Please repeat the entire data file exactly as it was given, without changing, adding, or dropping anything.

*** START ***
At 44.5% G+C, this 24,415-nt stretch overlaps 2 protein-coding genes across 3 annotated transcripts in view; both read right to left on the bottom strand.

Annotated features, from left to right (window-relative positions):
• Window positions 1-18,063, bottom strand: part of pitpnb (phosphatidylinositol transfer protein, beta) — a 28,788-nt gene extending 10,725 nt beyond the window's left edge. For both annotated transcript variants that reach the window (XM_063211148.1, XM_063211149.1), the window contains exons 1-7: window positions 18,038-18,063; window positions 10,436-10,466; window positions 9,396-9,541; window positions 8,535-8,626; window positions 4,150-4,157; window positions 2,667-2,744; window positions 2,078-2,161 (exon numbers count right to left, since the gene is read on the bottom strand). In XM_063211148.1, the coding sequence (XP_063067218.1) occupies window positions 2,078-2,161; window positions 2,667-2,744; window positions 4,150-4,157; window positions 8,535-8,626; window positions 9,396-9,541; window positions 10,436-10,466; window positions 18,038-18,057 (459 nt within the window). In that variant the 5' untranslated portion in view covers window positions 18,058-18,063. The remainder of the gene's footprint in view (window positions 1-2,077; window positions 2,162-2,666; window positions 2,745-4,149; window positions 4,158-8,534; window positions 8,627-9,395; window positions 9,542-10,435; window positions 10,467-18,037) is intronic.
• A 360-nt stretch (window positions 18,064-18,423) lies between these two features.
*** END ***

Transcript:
At 44.5% G+C, this 24,415-nt stretch overlaps 2 protein-coding genes across 3 annotated transcripts in view; both read right to left on the bottom strand.

Annotated features, from left to right (window-relative positions):
• Window positions 1-18,063, bottom strand: part of pitpnb (phosphatidylinositol transfer protein, beta) — a 28,788-nt gene extending 10,725 nt beyond the window's left edge. For both annotated transcript variants that reach the window (XM_063211148.1, XM_063211149.1), the window contains exons 1-7: window positions 18,038-18,063; window positions 10,436-10,466; window positions 9,396-9,541; window positions 8,535-8,626; window positions 4,150-4,157; window positions 2,667-2,744; window positions 2,078-2,161 (exon numbers count right to left, since the gene is read on the bottom strand). In XM_063211148.1, the coding sequence (XP_063067218.1) occupies window positions 2,078-2,161; window positions 2,667-2,744; window positions 4,150-4,157; window positions 8,535-8,626; window positions 9,396-9,541; window positions 10,436-10,466; window positions 18,038-18,057 (459 nt within the window). In that variant the 5' untranslated portion in view covers window positions 18,058-18,063. The remainder of the gene's footprint in view (window positions 1-2,077; window positions 2,162-2,666; window positions 2,745-4,149; window positions 4,158-8,534; window positions 8,627-9,395; window positions 9,542-10,435; window positions 10,467-18,037) is intronic.
• A 360-nt stretch (window positions 18,064-18,423) lies between these two features.